permission = DB.permission_check( name )

if not permission :

print 'No Execute Permission for %s ' % name

sys.exit( -1 )

def my_method() :

permission_check( "my_method" )

....
--
Stanley C. Kitching
Human Being
Phoenix, Arizona
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Aug 1 '07 #10

P: n/a
Cousin Stanley a écrit :
>>>>def my_method():

# do something

# how do I get the name of this method
# which is my_method here?

Why do you need this? There are ways but those
are not really good for production code.

I am going to use this in Django. I am trying to implement
a permission here, where in the database store the methods
that the user are allowed to execute.

for example if the method is def create_event() :
the method will look for create_event in the database
to see if it allow to be execute.


james ....

Perhaps a simple-minded hard-coded solution
might work ....

def permission_check( name ) :

permission = DB.permission_check( name )

if not permission :

print 'No Execute Permission for %s ' % name

sys.exit( -1 )
An exception would be better here.
def my_method() :

permission_check( "my_method" )

....
May I suggest ?

class Unauthorized(Exception): pass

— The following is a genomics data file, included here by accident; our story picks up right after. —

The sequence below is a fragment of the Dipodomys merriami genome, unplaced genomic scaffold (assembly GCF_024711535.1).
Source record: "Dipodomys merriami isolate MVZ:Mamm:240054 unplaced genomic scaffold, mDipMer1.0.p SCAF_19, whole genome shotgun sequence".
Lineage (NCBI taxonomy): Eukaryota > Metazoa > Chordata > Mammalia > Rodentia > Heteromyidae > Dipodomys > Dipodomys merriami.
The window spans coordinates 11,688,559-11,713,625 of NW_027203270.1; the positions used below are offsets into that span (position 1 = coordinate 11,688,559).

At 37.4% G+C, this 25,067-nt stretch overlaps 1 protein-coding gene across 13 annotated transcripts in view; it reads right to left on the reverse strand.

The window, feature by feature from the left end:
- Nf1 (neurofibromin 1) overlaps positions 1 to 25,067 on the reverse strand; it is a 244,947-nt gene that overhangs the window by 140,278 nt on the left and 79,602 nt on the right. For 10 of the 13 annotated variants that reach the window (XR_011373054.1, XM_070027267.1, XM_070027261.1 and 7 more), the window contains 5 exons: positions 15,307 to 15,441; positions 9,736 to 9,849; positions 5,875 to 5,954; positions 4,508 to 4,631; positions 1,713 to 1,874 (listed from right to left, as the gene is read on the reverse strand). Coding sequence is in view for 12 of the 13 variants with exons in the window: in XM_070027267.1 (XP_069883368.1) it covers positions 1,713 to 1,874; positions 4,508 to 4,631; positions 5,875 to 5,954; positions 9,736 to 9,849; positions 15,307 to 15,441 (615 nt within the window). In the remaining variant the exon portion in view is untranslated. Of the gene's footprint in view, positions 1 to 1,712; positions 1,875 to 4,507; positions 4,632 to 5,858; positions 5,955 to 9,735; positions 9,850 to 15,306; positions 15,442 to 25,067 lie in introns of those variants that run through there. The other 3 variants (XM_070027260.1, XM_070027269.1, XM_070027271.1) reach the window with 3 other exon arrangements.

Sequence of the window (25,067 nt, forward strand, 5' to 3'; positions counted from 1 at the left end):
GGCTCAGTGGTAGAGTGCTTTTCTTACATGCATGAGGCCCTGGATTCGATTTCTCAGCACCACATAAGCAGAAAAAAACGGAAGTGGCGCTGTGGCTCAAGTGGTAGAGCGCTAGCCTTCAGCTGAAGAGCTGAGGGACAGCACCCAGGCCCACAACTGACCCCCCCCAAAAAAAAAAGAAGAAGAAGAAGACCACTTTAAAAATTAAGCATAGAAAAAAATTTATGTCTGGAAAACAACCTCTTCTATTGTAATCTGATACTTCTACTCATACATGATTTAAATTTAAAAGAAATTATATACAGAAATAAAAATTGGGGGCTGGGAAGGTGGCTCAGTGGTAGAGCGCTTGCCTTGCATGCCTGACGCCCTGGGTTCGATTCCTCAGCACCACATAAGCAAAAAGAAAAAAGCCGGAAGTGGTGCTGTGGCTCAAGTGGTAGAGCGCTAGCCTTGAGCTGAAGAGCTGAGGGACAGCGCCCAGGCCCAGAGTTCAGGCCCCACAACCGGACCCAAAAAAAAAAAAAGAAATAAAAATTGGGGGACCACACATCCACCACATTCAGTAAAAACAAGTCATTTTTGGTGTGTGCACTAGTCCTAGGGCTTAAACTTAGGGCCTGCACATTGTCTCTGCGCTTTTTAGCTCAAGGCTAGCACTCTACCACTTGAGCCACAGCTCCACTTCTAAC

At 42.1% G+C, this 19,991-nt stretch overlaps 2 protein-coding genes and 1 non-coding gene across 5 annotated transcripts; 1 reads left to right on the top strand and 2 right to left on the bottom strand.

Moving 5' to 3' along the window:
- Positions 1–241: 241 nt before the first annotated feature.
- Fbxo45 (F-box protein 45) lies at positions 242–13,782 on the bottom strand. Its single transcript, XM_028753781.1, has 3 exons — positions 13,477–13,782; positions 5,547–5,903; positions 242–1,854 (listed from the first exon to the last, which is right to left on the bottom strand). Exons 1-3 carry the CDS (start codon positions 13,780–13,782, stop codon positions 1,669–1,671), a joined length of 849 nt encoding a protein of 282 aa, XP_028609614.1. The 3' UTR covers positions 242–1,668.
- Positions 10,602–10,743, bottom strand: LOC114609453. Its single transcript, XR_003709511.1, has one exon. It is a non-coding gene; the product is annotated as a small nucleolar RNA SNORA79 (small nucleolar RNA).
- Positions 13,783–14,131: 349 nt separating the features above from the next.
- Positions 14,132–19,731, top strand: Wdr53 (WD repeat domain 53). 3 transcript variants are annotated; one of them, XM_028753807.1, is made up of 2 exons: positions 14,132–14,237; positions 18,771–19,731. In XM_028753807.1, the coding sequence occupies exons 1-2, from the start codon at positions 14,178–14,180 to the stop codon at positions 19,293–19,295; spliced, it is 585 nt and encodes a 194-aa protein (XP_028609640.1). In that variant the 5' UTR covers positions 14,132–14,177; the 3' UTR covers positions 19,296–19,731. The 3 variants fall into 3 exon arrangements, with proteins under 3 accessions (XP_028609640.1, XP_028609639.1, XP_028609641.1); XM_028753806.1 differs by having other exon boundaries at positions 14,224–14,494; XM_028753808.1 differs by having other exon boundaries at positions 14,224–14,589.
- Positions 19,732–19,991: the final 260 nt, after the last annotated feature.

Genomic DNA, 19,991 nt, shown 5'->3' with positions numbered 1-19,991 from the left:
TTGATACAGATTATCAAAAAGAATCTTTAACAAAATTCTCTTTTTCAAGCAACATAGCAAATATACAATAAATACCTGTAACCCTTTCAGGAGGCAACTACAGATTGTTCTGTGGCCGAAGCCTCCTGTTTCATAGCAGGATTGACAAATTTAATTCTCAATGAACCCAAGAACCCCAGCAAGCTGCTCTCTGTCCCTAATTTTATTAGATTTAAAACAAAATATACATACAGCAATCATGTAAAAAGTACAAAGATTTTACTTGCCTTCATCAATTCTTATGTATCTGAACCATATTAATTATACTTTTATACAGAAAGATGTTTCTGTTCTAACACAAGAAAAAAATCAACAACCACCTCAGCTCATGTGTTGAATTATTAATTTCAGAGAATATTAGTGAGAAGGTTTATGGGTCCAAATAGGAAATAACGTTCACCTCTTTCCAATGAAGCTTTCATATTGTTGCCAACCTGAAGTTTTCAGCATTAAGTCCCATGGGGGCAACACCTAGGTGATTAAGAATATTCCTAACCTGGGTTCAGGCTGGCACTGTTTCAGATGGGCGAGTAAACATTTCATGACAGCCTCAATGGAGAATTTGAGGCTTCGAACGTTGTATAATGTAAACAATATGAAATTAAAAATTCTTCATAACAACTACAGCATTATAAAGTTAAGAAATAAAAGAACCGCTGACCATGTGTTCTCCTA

def check_permission(permission):
if not DB.check_permission(permission):
raise Unauthorized(permission)

def requires_perm(func):
def with_check(*args, **kw):
check_permission(func.__name__)
return func(*args, **kw)
return with_check

@requires_perm
def my_method():
# do something useful here
Aug 1 '07 #11

P: n/a
Hi all!

Thanks for all your idea, this community is truly a great one!

james

Aug 2 '07 #12

P: n/a
On 8/1/07, james_027 <ca********@gmail.comwrote:
Hi,

On Aug 1, 5:18 pm, Marc 'BlackJack' Rintsch <bj_...@gmx.netwrote:
On Wed, 01 Aug 2007 09:06:42 +0000, james_027 wrote:
for example I have this method
def my_method():
# do something
# how do I get the name of this method which is my_method here?
Why do you need this? There are ways but those are not really good for
production code.

I am going to use this in Django. I am trying to implement a
permission here, where in the database store the methods that the user
are allowed to execute. for example if the method is def
create_event(): the method will look for create_event in the database
to see if it allow to be execute.

Thanks.
james
I would suggest instead setting an attribute on the function object
via a decorator, and then have your mod_python handler check for the
presence of that attribute on the function that is being called,
rather than doing a DB lookup.

--
Evan Klitzke <ev**@yelp.com>
Aug 2 '07 #13